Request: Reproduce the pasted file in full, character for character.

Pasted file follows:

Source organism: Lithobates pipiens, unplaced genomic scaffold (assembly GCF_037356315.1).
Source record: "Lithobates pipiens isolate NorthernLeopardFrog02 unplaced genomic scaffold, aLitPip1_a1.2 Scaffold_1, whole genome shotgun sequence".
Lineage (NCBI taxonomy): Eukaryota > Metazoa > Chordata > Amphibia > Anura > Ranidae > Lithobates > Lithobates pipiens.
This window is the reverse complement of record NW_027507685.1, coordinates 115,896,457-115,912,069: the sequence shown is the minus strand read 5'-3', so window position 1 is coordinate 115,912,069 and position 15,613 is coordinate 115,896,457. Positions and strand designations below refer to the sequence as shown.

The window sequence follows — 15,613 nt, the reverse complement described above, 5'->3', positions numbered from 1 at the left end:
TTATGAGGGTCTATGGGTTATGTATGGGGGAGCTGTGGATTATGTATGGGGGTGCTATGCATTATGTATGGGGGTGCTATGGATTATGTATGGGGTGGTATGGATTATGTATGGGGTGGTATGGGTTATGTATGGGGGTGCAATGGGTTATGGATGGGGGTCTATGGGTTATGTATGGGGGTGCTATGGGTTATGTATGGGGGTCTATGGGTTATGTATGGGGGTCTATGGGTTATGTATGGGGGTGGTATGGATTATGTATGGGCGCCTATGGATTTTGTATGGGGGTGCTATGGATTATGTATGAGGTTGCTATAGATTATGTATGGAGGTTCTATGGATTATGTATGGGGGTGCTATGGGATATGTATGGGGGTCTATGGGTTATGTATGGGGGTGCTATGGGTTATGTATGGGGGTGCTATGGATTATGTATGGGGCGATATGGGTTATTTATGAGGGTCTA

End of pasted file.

Source organism: Lithobates pipiens, unplaced genomic scaffold (assembly GCF_037356315.1).
Source record: "Lithobates pipiens isolate NorthernLeopardFrog02 unplaced genomic scaffold, aLitPip1_a1.2 Scaffold_1, whole genome shotgun sequence".
Lineage (NCBI taxonomy): Eukaryota > Metazoa > Chordata > Amphibia > Anura > Ranidae > Lithobates > Lithobates pipiens.
This window is the reverse complement of record NW_027507685.1, coordinates 115,896,457-115,912,069: the sequence shown is the minus strand read 5'-3', so window position 1 is coordinate 115,912,069 and position 15,613 is coordinate 115,896,457. Positions and strand designations below refer to the sequence as shown.

The window sequence follows — 15,613 nt, the reverse complement described above, 5'->3', positions numbered from 1 at the left end:
TTATGAGGGTCTATGGGTTATGTATGGGGGAGCTGTGGATTATGTATGGGGGTGCTATGCATTATGTATGGGGGTGCTATGGATTATGTATGGGGTGGTATGGATTATGTATGGGGTGGTATGGGTTATGTATGGGGGTGCAATGGGTTATGGATGGGGGTCTATGGGTTATGTATGGGGGTGCTATGGGTTATGTATGGGGGTCTATGGGTTATGTATGGGGGTCTATGGGTTATGTATGGGGGTGGTATGGATTATGTATGGGCGCCTATGGATTTTGTATGGGGGTGCTATGGATTATGTATGAGGTTGCTATAGATTATGTATGGAGGTTCTATGGATTATGTATGGGGGTGCTATGGGATATGTATGGGGGTCTATGGGTTATGTATGGGGGTGCTATGGGTTATGTATGGGGGTGCTATGGATTATGTATGGGGCGATATGGGTTATTTATGAGGGTCTA